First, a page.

Tunnel Vision

The End is Naenae peers into the history of Upper Hutt and finds a little gem that will soon be added to the regional necklace of connected biking and walking trails – but it won’t come free. 

Between Upper Hutt and Featherston, hidden behind Kingsley Heights in the Rimutakas, are six tunnels known best to cyclists and local history buffs.  

The six tunnels were part of the original rail line that ran from Upper Hutt to Kaitoke, opened in 1878.  Five of the six tunnels are easily accessed by the public.  The other, Cruickshanks Tunnel, is harder to find, despite being the closest to Upper Hutt  and the first tunnel a traveller would pass through on the way over the Rimutaka incline.  

Cruickshanks Tunnel is named after James Duff Cruickshanks, born in Banffshire in Scotland in 1823, and settling in Upper Hutt in 1850.  Cruickshanks was a local politician involved in the Wellington Provincial Council.  On his retirement he ran a sawmill.  

According to local accounts, Cruickshank put a tunnel through the hill to tap the Mangaroa River, which drove a water wheel for his sawmill, and set in place a tramway to transport logs.  The railway tunnel was then established alongside the water tunnel.  

The section of the line between Upper Hutt and Kaitoke was closed in 1955, including Cruickshanks Tunnel, and was replaced in 1955 by the Rimutaka Deviation.  Little remains of the original section, except for the concrete foundation of what was Mangaroa Station.  

The Upper Hutt City Council’s proposal to open the tunnel to cyclists is part of the Wellington Regional Trails Framework.  This recently released document is endorsed by all the region’s local authorities (including the Wairarapa, Greater Wellington, the Department of Conservation and the Wellington Regional Economic Development Agency).  

The Framework is the culmination of years of work and thorough consultation with a range of stakeholders.  It aims to join up trails right across the region into an integrated network, boosting tourism and economic development, and providing wellbeing benefits.   

Connected Regional Trails run all over the region – here, Mana and Kāpiti Islands seen from the Rangituhi track. Photo: Stuff.co.nz

The benefits of opening Cruickshanks Tunnel will be shared across the region, but the costs will fall to Upper Hutt ratepayers.  The tunnel is expected to cost over $450,000 – close to half a million – to open, with annual operating costs of $2,700. It’s expected to serve the approximately 40,000 people per year who use the Rimutaka rail trail.  

While supportive of the tunnel, city business leaders have previously questioned the Upper Hutt City Council’s approach to economic development and whether  it has struck the right balance between supporting recreation facilities and upgrading the city centre.   The tunnel opening costs sit in the context of the $375,000 of rates spent in the last two years to help businesses in Upper Hutt, with very attractive incentive programmes ongoing.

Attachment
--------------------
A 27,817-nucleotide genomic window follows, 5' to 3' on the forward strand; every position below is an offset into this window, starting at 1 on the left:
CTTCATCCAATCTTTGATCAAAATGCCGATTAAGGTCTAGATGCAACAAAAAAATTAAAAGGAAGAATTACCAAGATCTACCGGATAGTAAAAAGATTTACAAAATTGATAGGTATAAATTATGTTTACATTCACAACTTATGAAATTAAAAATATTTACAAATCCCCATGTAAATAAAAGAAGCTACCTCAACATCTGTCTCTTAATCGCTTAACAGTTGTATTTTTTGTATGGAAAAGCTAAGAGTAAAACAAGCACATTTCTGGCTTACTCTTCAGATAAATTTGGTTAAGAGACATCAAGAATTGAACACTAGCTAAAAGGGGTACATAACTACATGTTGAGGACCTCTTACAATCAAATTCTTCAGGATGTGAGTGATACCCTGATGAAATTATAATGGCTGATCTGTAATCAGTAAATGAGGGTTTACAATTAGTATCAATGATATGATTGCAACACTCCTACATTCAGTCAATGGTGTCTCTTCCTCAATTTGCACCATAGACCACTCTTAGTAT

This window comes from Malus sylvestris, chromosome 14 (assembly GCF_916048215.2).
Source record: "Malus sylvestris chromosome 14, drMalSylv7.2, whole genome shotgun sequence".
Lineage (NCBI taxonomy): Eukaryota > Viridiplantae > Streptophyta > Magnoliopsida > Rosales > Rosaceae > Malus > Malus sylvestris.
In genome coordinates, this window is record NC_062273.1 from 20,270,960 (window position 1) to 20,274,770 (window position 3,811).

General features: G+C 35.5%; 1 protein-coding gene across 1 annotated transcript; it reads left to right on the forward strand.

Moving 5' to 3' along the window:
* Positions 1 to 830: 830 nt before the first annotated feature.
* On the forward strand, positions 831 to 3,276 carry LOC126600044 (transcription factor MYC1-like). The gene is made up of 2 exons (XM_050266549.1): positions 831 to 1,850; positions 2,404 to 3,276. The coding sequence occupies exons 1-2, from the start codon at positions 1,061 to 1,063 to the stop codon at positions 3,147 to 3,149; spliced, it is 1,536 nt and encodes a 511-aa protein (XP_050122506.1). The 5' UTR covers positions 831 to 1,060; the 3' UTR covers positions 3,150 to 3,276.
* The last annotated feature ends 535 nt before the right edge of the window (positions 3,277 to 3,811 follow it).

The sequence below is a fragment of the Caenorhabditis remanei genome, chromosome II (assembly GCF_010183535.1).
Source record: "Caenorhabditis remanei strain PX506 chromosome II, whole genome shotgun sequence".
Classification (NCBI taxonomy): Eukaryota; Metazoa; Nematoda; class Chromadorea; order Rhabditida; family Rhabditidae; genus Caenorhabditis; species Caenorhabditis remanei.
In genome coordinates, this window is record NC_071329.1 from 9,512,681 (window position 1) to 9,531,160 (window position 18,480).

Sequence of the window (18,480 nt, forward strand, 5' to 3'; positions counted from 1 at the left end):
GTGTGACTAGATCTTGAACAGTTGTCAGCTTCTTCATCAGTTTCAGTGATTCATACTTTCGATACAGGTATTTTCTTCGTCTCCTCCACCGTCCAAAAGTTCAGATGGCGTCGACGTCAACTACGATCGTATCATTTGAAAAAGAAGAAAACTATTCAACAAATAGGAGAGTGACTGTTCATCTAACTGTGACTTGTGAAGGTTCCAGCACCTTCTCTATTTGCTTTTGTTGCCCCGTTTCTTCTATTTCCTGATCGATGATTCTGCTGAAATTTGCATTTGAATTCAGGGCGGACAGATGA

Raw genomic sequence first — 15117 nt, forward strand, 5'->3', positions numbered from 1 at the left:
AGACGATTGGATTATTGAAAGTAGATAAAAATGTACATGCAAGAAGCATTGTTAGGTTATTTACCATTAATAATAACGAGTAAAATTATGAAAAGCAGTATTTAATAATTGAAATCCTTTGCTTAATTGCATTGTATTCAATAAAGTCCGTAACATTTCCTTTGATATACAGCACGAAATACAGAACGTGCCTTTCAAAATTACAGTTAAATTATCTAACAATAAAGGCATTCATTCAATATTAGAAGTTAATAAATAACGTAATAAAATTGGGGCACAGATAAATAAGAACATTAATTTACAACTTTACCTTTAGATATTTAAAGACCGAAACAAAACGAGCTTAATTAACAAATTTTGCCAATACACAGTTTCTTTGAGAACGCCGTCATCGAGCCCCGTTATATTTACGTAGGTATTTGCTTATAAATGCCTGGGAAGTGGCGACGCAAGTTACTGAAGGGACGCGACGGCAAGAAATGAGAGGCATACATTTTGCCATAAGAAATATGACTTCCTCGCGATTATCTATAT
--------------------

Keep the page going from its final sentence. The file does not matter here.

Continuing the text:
To boost the Upper Hutt economy, Cruickshanks Tunnel would need to attract visitors not already using the Rimutaka Rail Trail. As with any economic development investment there’s a degree of hope and some assumptions.  But if people having fun and enjoying adventures is a return on investment, the strong popularity of Upper Hutt’s cycle trails shows council could do a lot worse than spend on opening the Cruickshanks Tunnel.




Feature image:  Cruickshanks Tunnel, from Upper Hutt City Libraries





2 comments on “Tunnel Vision”

  • David Castle says:

    The water tunnel was financed by the Hon HW Petre who built a mill (popularly known as Cruikshank’s Mill) and employed James Duff Cruickshank to operate it. The water tunnel was built in 1855. Cruickshank was a millwright not a politician, although he did participate in some local affairs.

    When the railway was built in about 1876 the line crossed the water tunnel requiring modifications to the water tunnel.

    Cruickshank went bankrupt in 1882 and the mill equipment was sold off.

    The railways department installed a pipe in the water tunnel from a wooden dam in the Mangaroa River to provide a water supply to Upper Hutt Station.

    Structures from 1855 and later are extant on Cruickshank’s Saddle (as it was called on an old plan) but unfortunately the area has no protection and Kingsley Heights creeps closer……

    If a cycle trail is built I hope that the importance of the area will be recognised and steps taken to protect archeology. Because the area is relatively difficult to get to it has been free from vandalism but for how much longer?

    For more information on the area see my research notes




    • Isabella Cawthorn says:

      Hi David, thanks for this great comment. Clearly the tunnel is lucky to have such knowledgeable champions in the local community!

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